The information in this post pertains to Longboat Key Condominium market ZIP code 34228 for the periods indicated. All data is from the My Florida Regional MLS.
Longboat Key Condo Sales
Condominium sales are slumping on Longboat Key. Sales were down 3.4% in 2016 compared to 2015. Existing condominiums sales (sales excluding the 26 new construction sales) were down 10.2%. 2016 also marked the 3rd consecutive year where sales were less than the prior year. This year looks to be worse than any of the past three, with sales through March down 21% compared to the same period in 2016. From an historical standpoint, the 66 sales recorded this season were the lowest since 2010.
The odd part is that condominium sales in other parts of the area are moving in the opposite direction. Downtown Sarasota and Siesta Key condo sales were up 29% and 32%, respectively, in the first quarter of 2017 compared to 2016. Across the entire county of Sarasota, first quarter condo sales were up 8.6% over 2016. Even single family home sales on Longboat Key are up 33% in the first quarter compared to 2016.
With a near fixed supply of condominiums (only about 130 units constructed since the year 2000), you wouldn’t expect big swings in sales. A small, single digit increase or decrease each year would seem normal. But now, we are heading into 4 years of declining sales, and this year is looking like a double digit drop.
Longboat Key Condominium Inventory is on the rise
Average inventory levels have increased over the past 2 seasons. Given the low levels of inventory in prior years, the increase was not all that unwelcome. The 2017 average seasonal inventory was about 295 listings. The 2015 and 2016 average seasonal levels were low, at just 214 and 223, respectively. However, as shown in the chart below, sales have not only continued to decline as inventory climbed, but the rate of sales decline has accelerated. Average inventory during the winter season in 2016 was slightly higher than 2015, yet existing condominium sales dropped over 10%. This year, inventory climbed by nearly a third from an average of 230 in 2016 to 302 in 2017. Yet, sales were still down 21% for the season.
This odd, inverse relationship between sales and inventory is the way things have worked over the past 15 years. During the build-up in inventory prior to the crash, sales started to slide. Sales hit the floor about the same time inventory peaked. Then as the recovery started, sales started to grow and inventory dropped.
Longboat Key Condominium Prices
The hidden piece to this puzzle is price. Prices have been rising since late 2011. This phenomenon of both prices and inventory rising is a sure sign prices have risen too fast. When prices increase too fast, sales start to slow. Also, as prices rise, more owners are encouraged to sell, so more homes come on the market. The combination of fewer sales and more listings causes inventory to rise. While painfully low levels of inventory can crimp sales, large quantities of inventory do not drive more sales, especially if the inventory is priced above the price the market will pay.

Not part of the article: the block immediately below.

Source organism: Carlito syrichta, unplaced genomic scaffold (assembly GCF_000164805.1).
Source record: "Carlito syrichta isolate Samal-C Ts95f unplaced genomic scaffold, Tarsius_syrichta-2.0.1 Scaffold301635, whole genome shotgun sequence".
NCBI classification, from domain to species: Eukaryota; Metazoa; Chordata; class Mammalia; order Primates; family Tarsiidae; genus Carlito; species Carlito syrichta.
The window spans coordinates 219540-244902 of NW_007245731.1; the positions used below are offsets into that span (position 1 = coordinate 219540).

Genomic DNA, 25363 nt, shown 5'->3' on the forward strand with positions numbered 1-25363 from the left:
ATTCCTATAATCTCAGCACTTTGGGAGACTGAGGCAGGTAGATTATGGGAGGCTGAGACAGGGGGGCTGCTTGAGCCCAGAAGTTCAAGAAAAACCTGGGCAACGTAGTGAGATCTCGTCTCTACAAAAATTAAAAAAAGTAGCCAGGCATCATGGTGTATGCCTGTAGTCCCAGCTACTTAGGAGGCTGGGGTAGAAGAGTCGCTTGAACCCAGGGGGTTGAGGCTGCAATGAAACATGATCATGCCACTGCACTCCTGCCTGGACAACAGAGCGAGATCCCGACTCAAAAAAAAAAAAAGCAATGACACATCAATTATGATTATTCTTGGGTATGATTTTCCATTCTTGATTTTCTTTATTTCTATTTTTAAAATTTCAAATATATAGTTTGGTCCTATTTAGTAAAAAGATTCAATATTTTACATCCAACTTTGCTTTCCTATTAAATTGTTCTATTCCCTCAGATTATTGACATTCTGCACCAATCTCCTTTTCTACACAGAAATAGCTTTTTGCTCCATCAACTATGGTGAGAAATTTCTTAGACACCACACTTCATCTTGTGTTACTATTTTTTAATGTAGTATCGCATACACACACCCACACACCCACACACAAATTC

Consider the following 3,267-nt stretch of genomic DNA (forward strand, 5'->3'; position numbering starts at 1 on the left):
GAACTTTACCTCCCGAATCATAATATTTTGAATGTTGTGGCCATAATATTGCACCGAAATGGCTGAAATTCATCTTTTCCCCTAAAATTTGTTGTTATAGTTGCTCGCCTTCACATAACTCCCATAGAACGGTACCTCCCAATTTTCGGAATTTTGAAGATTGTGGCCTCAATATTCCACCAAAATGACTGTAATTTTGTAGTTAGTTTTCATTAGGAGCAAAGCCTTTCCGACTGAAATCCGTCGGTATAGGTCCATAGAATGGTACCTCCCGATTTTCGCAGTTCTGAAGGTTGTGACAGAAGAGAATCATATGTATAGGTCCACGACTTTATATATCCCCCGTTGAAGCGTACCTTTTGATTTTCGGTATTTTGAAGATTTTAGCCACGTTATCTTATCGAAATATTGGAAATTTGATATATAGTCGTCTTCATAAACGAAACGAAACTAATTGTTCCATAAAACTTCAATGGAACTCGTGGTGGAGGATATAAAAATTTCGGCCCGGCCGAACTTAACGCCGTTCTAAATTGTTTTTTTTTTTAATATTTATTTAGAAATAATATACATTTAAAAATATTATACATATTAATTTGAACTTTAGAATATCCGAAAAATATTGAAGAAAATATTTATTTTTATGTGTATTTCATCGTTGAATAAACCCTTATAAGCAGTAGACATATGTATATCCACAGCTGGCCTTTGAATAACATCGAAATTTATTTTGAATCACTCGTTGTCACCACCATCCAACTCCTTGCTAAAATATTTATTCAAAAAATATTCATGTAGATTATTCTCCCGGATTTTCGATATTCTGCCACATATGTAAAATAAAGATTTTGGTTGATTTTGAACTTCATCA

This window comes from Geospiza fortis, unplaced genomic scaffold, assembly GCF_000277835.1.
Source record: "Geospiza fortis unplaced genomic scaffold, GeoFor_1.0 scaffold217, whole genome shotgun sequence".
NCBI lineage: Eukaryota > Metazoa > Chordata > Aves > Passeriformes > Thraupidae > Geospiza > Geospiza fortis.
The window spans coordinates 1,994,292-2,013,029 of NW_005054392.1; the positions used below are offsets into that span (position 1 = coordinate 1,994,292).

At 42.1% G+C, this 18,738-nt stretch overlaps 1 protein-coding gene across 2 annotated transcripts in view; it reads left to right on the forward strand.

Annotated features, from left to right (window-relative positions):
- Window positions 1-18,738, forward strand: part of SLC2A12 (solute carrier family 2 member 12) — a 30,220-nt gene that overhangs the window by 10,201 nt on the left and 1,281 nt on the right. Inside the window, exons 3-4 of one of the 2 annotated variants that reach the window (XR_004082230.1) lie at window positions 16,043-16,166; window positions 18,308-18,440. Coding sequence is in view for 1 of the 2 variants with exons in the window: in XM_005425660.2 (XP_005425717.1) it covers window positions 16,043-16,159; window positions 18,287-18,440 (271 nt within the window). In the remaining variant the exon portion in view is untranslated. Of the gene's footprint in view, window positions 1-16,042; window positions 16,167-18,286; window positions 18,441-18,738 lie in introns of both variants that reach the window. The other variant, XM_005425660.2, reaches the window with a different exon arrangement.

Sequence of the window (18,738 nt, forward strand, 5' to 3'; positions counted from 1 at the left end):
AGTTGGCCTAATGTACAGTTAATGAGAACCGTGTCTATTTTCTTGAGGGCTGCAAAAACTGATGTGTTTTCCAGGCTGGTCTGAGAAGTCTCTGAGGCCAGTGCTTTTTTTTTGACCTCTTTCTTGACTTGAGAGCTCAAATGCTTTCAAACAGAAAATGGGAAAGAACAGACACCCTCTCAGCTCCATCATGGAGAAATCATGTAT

Consider the charts below. The charts compares sales and inventory by price point for the first quarter of 2012 and 2017. Note the differences across years at the 0-500k level. This bottom tier of pricing accounted for 56 of the 92 sales in the first quarter of 2012 (61% of all sales). The average inventory available for sale during those 3 months was 222 listings. For 2017, sales had dropped to just 31 and average inventory to just 117. Total inventory dropped from 375 to 304 or about 19%, but in the most popular price point on the Key, inventory was reduced almost 50% from 222 to 117. The 105 listing decrease is greater than the overall decrease in inventory.
This is more than just a shortage of lower priced units the market. Rather, it is huge chunks of inventory being priced out of the lowest range (i.e., the 2012 $475,000 condos moving to $525,000 range in 2017). You can see from the chart below this has been a gradual process since 2011.
The trouble, for now, anyway, is the budget for the pool of buyers has not increased as fast as this appreciation or much of the inventory that moved up in price was not worthy of the increase. This big shift in pricing has created a big bulge in inventory at the $500-1 million price range.
Also note these price point ranges are just arbitrary. Asking price has moved up inside and at the boundaries of these ranges. Just because a home might be priced under $500k doesn’t mean it will sell at $450,000 if the fair price is $400,000. Overall asking prices seem too high and will likely have to come down, at least in the under $1 million price points.
Finally, please read my article on the first quarter single family home update for Longboat Key. In particular take a look at the first chart which shows first quarter sales and inventory chart for the SFR market and note how it differs from the condo chart. The general movement of both sales and inventory is up. Additionally sales in the SFR market set a 10 year high this year for the first quarter.